Ford's newly created Innovation Leadership Council is one step that the company's taking to promote new ideas, Fields explained. The cross- functional team of engineers, designers and marketers meets regularly to analyze customer needs and map out how the company can meet them. Ford, Fields added, is also developing a new intranet Web site that will make it easier for employees to globally collaborate on ideas. /
"Small innovations sustain our competitiveness," Fields said. "Big innovations change the game. Big innovations are the key to turning around Ford Motor Co."
The Automotive Elephant in the RoomEven a more innovative Ford, however, will still face other tough turnaround hurdles. /
One of them is the cooling U.S. auto market. 2006's final tally for North American vehicle sales is expected to be the lowest in nine years, a slump attributed to a softened housing market and a weakened economy. /
Ford also faces another major obstacle: the elephant in the global auto showroom Toyota Motor Co. The Japanese automaker's North American sales have produced a problem that's the polar opposite of Ford's:
The company is reportedly considering a plan to construct as many as five new assembly plants in North America over the next 10 years. That jackrabbit growth would likely involve spending at least $5 billion and creating about 10,000 new jobs. /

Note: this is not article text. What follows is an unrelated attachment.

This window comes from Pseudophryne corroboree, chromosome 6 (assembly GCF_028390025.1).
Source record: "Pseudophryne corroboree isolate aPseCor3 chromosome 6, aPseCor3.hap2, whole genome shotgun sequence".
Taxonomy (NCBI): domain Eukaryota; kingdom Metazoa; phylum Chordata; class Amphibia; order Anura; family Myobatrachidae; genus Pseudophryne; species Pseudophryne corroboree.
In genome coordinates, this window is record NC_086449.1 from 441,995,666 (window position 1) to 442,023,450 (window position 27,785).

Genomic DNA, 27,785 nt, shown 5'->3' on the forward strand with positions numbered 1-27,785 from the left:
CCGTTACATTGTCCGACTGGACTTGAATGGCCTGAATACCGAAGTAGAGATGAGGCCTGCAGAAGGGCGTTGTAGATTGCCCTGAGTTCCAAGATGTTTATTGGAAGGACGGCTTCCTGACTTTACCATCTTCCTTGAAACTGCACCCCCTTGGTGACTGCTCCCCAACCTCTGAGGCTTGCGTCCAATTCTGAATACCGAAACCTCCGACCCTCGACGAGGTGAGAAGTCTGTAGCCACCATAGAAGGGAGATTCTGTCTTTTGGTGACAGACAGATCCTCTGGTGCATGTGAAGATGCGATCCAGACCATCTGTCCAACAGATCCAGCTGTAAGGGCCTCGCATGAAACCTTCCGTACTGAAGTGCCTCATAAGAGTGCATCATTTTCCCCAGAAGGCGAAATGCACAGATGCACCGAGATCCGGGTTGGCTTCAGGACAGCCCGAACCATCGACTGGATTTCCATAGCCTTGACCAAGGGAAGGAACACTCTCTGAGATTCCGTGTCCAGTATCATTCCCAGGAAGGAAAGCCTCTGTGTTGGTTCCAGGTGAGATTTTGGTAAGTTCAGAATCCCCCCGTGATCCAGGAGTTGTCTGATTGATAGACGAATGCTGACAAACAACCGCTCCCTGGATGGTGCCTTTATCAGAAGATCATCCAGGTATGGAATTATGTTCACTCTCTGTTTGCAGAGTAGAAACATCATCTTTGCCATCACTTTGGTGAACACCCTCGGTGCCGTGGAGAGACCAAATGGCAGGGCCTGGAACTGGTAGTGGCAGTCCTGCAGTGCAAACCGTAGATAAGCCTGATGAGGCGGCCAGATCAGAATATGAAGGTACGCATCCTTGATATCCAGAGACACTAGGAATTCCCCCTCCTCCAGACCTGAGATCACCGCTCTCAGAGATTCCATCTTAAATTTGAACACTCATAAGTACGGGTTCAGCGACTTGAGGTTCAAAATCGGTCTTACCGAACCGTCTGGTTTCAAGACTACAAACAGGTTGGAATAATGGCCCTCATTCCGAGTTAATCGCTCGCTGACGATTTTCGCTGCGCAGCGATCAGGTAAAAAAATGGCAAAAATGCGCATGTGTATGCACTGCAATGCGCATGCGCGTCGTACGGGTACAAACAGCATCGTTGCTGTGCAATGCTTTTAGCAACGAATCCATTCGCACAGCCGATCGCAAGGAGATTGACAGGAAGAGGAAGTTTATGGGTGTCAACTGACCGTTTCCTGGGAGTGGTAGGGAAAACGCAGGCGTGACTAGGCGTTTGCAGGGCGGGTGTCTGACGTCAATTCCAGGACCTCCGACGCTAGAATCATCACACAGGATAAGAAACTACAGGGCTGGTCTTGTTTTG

That course would mark a major departure for Toyota. The Japanese company has traditionally taken a measured, methodical approach to expansion. But Toyota's snowballing sales in the North American market may necessitate a radical change from incremental growth. Toyota's 2006 U.S. sales of 2.54 million units signaled a 13- percent annual increase. That surge pushed the company's U.S. market share to 15.4 percent, passing DaimlerChrysler to rank No. 3 in the U.S. market, trailing only Ford and GM. In 2007, Toyota may well overtake GM to become the world's biggest automaker. /
But that same success has left the Japanese giant with its own North American sales/capacity imbalance. Sales have clearly maxed out the 1.5- million- units- a year capacity of the company's seven existing North American plants. Consequently, the Japanese firm last year had to import almost 1.2 million vehicles from Japan to meet North American demand. That number represented 46 percent of Toyota's total 2006 sales in North American. /
Dramatically increasing North American capacity is the only apparent way to avert a major political problem. Toyota is sure to face mounting U.S. criticism if it continues to import such a high percentage of American sales. /
Building five new North American plants in rapid- fire fashion would pose a stern growth challenge for Toyota. Then again, that's the sort of problem that American companies like Ford would dearly love to have.